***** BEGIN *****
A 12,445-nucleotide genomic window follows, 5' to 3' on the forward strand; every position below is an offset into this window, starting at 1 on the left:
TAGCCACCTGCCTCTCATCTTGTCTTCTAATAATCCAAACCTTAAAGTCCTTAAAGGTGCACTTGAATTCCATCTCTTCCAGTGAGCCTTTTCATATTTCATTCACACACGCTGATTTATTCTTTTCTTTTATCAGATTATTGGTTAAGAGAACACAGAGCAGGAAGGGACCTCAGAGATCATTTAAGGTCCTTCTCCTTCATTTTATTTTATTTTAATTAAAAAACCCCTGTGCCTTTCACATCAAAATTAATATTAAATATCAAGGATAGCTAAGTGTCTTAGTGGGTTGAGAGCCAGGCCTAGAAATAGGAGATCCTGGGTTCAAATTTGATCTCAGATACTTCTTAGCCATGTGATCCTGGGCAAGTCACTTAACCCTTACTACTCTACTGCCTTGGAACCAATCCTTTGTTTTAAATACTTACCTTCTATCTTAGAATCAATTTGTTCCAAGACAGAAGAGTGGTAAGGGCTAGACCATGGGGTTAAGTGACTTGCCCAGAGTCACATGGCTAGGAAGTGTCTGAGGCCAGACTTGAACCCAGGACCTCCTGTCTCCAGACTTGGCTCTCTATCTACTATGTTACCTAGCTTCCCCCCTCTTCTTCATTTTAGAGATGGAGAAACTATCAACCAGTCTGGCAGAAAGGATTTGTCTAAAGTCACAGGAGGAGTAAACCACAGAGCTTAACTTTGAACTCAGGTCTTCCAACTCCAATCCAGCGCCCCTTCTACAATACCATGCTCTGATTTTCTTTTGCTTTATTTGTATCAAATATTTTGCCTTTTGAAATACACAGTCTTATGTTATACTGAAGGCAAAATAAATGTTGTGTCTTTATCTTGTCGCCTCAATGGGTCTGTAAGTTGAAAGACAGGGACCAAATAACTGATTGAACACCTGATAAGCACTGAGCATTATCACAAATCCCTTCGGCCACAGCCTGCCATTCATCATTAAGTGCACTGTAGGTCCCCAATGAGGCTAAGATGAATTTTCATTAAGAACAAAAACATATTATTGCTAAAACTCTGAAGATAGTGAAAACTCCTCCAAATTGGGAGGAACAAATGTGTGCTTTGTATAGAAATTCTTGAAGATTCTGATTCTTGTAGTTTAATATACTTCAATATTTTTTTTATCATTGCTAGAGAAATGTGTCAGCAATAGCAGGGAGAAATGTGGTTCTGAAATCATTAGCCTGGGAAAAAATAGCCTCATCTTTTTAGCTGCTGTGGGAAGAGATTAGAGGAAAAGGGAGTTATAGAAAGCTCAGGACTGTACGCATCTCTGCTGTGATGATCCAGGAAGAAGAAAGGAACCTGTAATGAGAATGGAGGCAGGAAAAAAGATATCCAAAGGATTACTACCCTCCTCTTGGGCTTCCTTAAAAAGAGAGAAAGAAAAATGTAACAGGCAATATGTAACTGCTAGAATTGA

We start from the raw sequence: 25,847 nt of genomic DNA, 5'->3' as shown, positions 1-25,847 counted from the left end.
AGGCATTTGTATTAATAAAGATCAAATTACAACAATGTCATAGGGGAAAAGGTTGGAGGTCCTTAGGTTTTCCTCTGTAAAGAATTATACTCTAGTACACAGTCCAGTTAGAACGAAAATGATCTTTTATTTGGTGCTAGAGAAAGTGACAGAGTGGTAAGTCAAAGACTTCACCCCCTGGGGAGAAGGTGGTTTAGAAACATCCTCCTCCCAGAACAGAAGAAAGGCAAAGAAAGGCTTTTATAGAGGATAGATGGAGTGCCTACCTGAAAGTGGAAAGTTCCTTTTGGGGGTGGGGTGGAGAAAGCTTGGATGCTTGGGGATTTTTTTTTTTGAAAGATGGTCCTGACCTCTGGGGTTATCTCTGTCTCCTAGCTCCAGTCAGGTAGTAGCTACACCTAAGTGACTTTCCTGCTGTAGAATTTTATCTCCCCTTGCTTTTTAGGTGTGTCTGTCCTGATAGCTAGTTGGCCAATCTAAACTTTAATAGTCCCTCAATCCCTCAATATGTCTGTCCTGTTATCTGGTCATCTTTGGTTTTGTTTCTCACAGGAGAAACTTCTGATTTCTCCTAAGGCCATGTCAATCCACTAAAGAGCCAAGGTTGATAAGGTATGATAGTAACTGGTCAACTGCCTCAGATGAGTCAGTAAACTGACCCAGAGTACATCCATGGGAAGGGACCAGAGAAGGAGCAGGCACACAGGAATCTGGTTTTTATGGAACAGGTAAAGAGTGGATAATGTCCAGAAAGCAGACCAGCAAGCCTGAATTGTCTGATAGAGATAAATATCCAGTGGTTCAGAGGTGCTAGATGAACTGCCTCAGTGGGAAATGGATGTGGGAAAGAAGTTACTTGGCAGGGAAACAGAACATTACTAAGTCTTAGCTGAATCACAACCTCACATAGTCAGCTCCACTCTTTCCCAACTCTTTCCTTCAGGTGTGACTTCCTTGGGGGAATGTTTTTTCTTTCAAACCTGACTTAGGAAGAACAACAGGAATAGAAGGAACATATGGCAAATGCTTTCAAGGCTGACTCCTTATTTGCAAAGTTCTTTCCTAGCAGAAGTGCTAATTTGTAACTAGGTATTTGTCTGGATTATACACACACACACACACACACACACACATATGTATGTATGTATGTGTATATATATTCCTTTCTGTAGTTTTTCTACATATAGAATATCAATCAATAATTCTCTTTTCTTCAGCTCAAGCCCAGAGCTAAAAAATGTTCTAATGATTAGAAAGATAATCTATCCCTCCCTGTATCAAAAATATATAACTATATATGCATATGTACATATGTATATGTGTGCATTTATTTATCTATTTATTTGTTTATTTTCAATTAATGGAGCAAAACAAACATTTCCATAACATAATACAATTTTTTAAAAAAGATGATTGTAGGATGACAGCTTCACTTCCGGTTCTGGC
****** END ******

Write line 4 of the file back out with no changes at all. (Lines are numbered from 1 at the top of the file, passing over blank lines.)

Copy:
AGGCATTTGTATTAATAAAGATCAAATTACAACAATGTCATAGGGGAAAAGGTTGGAGGTCCTTAGGTTTTCCTCTGTAAAGAATTATACTCTAGTACACAGTCCAGTTAGAACGAAAATGATCTTTTATTTGGTGCTAGAGAAAGTGACAGAGTGGTAAGTCAAAGACTTCACCCCCTGGGGAGAAGGTGGTTTAGAAACATCCTCCTCCCAGAACAGAAGAAAGGCAAAGAAAGGCTTTTATAGAGGATAGATGGAGTGCCTACCTGAAAGTGGAAAGTTCCTTTTGGGGGTGGGGTGGAGAAAGCTTGGATGCTTGGGGATTTTTTTTTTTGAAAGATGGTCCTGACCTCTGGGGTTATCTCTGTCTCCTAGCTCCAGTCAGGTAGTAGCTACACCTAAGTGACTTTCCTGCTGTAGAATTTTATCTCCCCTTGCTTTTTAGGTGTGTCTGTCCTGATAGCTAGTTGGCCAATCTAAACTTTAATAGTCCCTCAATCCCTCAATATGTCTGTCCTGTTATCTGGTCATCTTTGGTTTTGTTTCTCACAGGAGAAACTTCTGATTTCTCCTAAGGCCATGTCAATCCACTAAAGAGCCAAGGTTGATAAGGTATGATAGTAACTGGTCAACTGCCTCAGATGAGTCAGTAAACTGACCCAGAGTACATCCATGGGAAGGGACCAGAGAAGGAGCAGGCACACAGGAATCTGGTTTTTATGGAACAGGTAAAGAGTGGATAATGTCCAGAAAGCAGACCAGCAAGCCTGAATTGTCTGATAGAGATAAATATCCAGTGGTTCAGAGGTGCTAGATGAACTGCCTCAGTGGGAAATGGATGTGGGAAAGAAGTTACTTGGCAGGGAAACAGAACATTACTAAGTCTTAGCTGAATCACAACCTCACATAGTCAGCTCCACTCTTTCCCAACTCTTTCCTTCAGGTGTGACTTCCTTGGGGGAATGTTTTTTCTTTCAAACCTGACTTAGGAAGAACAACAGGAATAGAAGGAACATATGGCAAATGCTTTCAAGGCTGACTCCTTATTTGCAAAGTTCTTTCCTAGCAGAAGTGCTAATTTGTAACTAGGTATTTGTCTGGATTATACACACACACACACACACACACACACATATGTATGTATGTATGTGTATATATATTCCTTTCTGTAGTTTTTCTACATATAGAATATCAATCAATAATTCTCTTTTCTTCAGCTCAAGCCCAGAGCTAAAAAATGTTCTAATGATTAGAAAGATAATCTATCCCTCCCTGTATCAAAAATATATAACTATATATGCATATGTACATATGTATATGTGTGCATTTATTTATCTATTTATTTGTTTATTTTCAATTAATGGAGCAAAACAAACATTTCCATAACATAATACAATTTTTTAAAAAAGATGATTGTAGGATGACAGCTTCACTTCCGGTTCTGGC